Brined Turkey Breast with Lemon-Parsley Gravy

Soaking a turkey in a salt-and-sugar solution adds moisture to the meat. This is an especially good technique to use with all-white meat, which can become dry when roasted. Soaking the breasts after brining in fresh water prevents the meat from being overly salty, although it will be somewhat saltier than turkey that has not been brined. Keep this in mind when salting the gravy to keep the flavors of the dish in balance.

For the brine:
4 quarts water
1 cups kosher salt
1/2 cups firmly packed light brown sugar
ice

2 bone-in fresh whole turkey breasts, about 11 lb. total
9 Tbs. unsalted butter, at room temperature
1 yellow onion, unpeeled, quartered
2 large carrots, unpeeled, coarsely chopped
1 3/4 cups chicken stock or low-sodium canned chicken broth
1/2 cup dry white wine
1/4 cup peanut or canola oil
1 Tbs. fresh lemon juice

For the gravy:
7 cups turkey stock
1/4 cup cornstarch
1/3 cup minced fresh flat-leaf parsley
1 Tbs. fresh lemon juice
1 Tbs. minced lemon zest
Salt and freshly ground pepper, to taste

To make the brine, in a stockpot, combine the water, salt and brown sugar. Place over medium heat and cook, stirring, just until the salt and sugar dissolve. Let cool to room temperature. Rinse the turkey breasts and pat dry. In 1 very large or 2 large glass bowls or other non-aluminum containers, cover the turkey breasts with the brine. Add ice as needed to cool the brine and cover the breasts with brine when melted. Refrigerate, turning the breasts occasionally in the brine, for 24 hours.

Drain and pat dry. Trim excess skin from the turkey breasts. Position a rack in the lower third of an oven and preheat to 325°F. Spread 1 1/2 Tbs. of the butter over each turkey breast. Place the breasts on a rack in a flameproof roasting pan. Scatter the onion and carrots in the pan around the turkey. Roast for 30 minutes.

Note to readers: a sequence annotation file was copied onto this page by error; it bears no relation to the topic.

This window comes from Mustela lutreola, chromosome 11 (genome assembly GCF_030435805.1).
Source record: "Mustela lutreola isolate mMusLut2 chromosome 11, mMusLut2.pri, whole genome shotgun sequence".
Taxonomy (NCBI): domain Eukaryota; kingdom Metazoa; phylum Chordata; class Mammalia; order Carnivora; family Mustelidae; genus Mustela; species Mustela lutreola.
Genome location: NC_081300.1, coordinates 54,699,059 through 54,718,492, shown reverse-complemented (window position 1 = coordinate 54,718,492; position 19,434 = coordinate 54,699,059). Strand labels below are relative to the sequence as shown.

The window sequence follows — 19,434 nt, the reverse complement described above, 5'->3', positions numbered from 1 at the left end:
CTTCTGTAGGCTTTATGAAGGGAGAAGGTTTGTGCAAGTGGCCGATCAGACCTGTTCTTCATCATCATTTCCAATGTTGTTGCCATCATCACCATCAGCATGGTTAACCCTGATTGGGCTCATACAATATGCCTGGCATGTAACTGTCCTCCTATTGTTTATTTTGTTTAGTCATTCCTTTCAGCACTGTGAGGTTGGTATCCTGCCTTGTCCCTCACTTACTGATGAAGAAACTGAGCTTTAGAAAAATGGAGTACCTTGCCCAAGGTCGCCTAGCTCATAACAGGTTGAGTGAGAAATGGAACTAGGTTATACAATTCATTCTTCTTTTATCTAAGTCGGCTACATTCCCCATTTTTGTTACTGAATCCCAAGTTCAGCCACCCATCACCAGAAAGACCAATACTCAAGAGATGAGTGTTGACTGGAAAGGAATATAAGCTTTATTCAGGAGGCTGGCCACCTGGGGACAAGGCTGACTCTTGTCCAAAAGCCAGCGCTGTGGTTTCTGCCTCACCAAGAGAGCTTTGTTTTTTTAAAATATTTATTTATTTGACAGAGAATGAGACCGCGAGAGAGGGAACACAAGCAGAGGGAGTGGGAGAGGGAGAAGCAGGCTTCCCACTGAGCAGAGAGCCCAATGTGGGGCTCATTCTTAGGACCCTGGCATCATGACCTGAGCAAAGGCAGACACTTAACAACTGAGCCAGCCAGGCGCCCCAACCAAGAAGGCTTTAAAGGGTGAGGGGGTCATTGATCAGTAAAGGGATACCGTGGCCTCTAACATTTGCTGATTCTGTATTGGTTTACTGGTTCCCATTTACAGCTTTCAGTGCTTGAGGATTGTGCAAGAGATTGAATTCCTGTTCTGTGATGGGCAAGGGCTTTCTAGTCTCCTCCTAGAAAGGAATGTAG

Meanwhile, in a small saucepan, combine the chicken stock, the remaining 6 Tbs. butter, the white wine, oil and lemon juice. Warm over low heat until the butter melts. After 30 minutes of roasting, baste the breasts with some of the stock mixture. Continue to roast the turkey, basting every 30 minutes with the remaining stock mixture and then with the accumulated pan juices, stirring the vegetables in the pan occasionally, until the breasts are well browned and an instant-read thermometer inserted into the thickest part of the breast registers 165°F, about 2 hours. Transfer the breasts to a cutting board and cover loosely with aluminum foil while you make the gravy.

To make the gravy, place the roasting pan with the vegetables across 2 burners and turn the heat to medium-high. Add 6 3/4 cups of the turkey stock to the pan and bring to a brisk simmer. Stir to deglaze the pan, scraping up the browned bits from the bottom, about 5 minutes. Pour the contents of the pan through a sieve set over a large bowl, pressing hard on the vegetables with the back of a large spoon to extract all the liquid; discard the solids. Spoon off as much of the fat as possible from the liquid, or pour the liquid into a fat separator and pour off the liquid. Transfer the liquid to a wide saucepan. Place over medium-high heat and simmer briskly until reduced by one-fourth, about 10 minutes. In a small bowl, stir the remaining 1/4 cup stock into the cornstarch to make a slurry. Gradually stir the slurry into the saucepan. Stir in the parsley, lemon juice and lemon zest. Cook until the gravy clears and thickens, about 1 minute. Season with salt and pepper. Slice the turkey breast against the grain, on a slight diagonal, and serve with the gravy. Serves 8 to 10.

Make-Ahead Tips: The turkey must be put into the brine 24 hours before roasting. The stock may be made up to 3 days in advance and refrigerated, or up to 3 months before and frozen. Or, it may be made while the breasts soak in fresh water before roasting.